I hear lots of stuff each day.
Calls, emails, comments by response, questions posed in posts, the lot…
It's all good stuff, and usually you can spot some themes.
The most common of which is the: “Yeah, but…"
That’s the one where someone thinks of something that’s factually correct and then finds a nice big "but" to drop in at the end of it, followed by a diatribe that seeks to throw that dingy in an ocean of uncertainty up against the rocks.
In fact, some media and so-called “expert” prognosticators have made a career out of this, because the world loves a good drama.
And look, there will always be crappy things going on in the investment markets, portfolios and headlines, and there will always be stocks that suck, 90-day reports that miss and years that disappoint.
Now let’s pretend for a moment that you’re a big (insert your favourite team here) fan and they’re in an uber-important playoff game.
Unfortunately, you weren’t able to watch the game live so you taped it for later and managed to avoid all media until you get home.
But just as the garage door was closing you’re phone pings with a text that reads “(Your team) Wins in the Final Seconds!"
You’re happy, but there goes the rest of the evening, the excitement of the ups and downs of the actual game while not knowing the final result.
But you’re a fan, so you still watch it anyway.
At the end of the first quarter / period your team is down.
And despite knowing the result, you’re slightly down too.
Tough second and third quarters / periods follow and your team is still down.
And so are you – even though you know you’re team is going to win.
The tension mounts just before the final moments – the minutia is getting to you – but as expected your team wins out in the end.
Now let’s put that process into an investment perspective.
If you knew the end result was “X” then you’d probably invest in “X” correct?
Demogronomics is a bit like that end game. It’s long-term economic forecasting using demographic research.
And if you believe that people drive economies and markets, then demogronomics is like that text you got as the garage door was closing on your way into the house to watch the game telling you how it ends.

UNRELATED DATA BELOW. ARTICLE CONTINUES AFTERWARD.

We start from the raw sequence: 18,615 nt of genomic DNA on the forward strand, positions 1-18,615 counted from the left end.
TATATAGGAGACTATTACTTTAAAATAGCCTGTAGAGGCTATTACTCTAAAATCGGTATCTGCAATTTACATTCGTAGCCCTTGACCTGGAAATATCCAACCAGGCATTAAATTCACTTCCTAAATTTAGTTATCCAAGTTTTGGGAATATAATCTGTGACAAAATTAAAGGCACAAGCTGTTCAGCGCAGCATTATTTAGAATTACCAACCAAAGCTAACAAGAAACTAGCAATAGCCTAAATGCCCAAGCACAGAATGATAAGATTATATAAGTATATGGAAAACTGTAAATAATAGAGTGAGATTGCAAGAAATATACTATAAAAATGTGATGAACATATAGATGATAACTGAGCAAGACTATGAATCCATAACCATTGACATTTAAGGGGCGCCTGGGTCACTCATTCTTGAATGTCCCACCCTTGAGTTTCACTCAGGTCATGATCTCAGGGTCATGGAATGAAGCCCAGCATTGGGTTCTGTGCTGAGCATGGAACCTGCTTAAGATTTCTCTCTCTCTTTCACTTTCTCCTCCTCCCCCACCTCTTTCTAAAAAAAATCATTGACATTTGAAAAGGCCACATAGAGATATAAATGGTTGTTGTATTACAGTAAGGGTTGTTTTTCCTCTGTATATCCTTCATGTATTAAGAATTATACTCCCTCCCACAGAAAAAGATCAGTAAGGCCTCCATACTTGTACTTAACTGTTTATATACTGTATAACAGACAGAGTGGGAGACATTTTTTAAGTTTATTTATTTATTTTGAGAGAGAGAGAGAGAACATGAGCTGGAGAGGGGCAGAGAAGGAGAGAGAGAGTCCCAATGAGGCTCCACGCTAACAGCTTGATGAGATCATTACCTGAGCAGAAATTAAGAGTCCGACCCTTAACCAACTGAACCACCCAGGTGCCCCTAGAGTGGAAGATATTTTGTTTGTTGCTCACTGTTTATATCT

It allows you to rise above the near-term noise, drama and tensions and consider a few facts, like these:
- 78 million people we call Baby Boomers will make certain parts of our economy busier than they have ever been for the next 30 to 40 years, and
- 86+ million people we call Generation Y will make completely change all that we know about the world as it is now.
It’s exciting and scary stuff in equal measure.
Now, have a look at this example of wild changes coming our way from Uber alone:
The geniuses that are becoming adults will make the world we live in work better, faster, more efficiently and more productively.
Things we cannot even define today across many industries will be built and become regular parts of our life.
Don’t fear it.
Think of it instead like that text you got on your way to watching all the drama of the game and realising you knew the result.
So even as you felt down at parts of the replay you were able to anticipate the end without fearing it.
We’re in great shape.
And even though we know there will be times along the path when we will feel down, times when many things will stink, keep in mind the record of high tech individuals and jobs there are coming down the road, waiting for them to change the world for us:
As the bulk of corporate earnings reports are now in we may well see some chop as people get ready for their holidays.
Normally, it picks up again a few days before America’s Thanksgiving Break and then there’s a jaunt towards the end of year finish.
And then it all starts again.
Demogronomics keeps you on this leading edge, but is also requires a much larger, more patient view of all the elements at work.
Remember, it's the long-term currents we need to invest in, not the short-term waves that make so much noise when they crash on the shore.
Generation Y is set to do much greater things, far beyond what the Boomers accomplished.
Think about it: Imagine trying to explain the power of a new iPhone to your buddies back in 1982!
It would be the stuff of Star Trek.
Keep that in mind if Uber’s announcement above made your thoughts turn a bit Trekkie.
We’re just now scratching the surface of the changes ahead.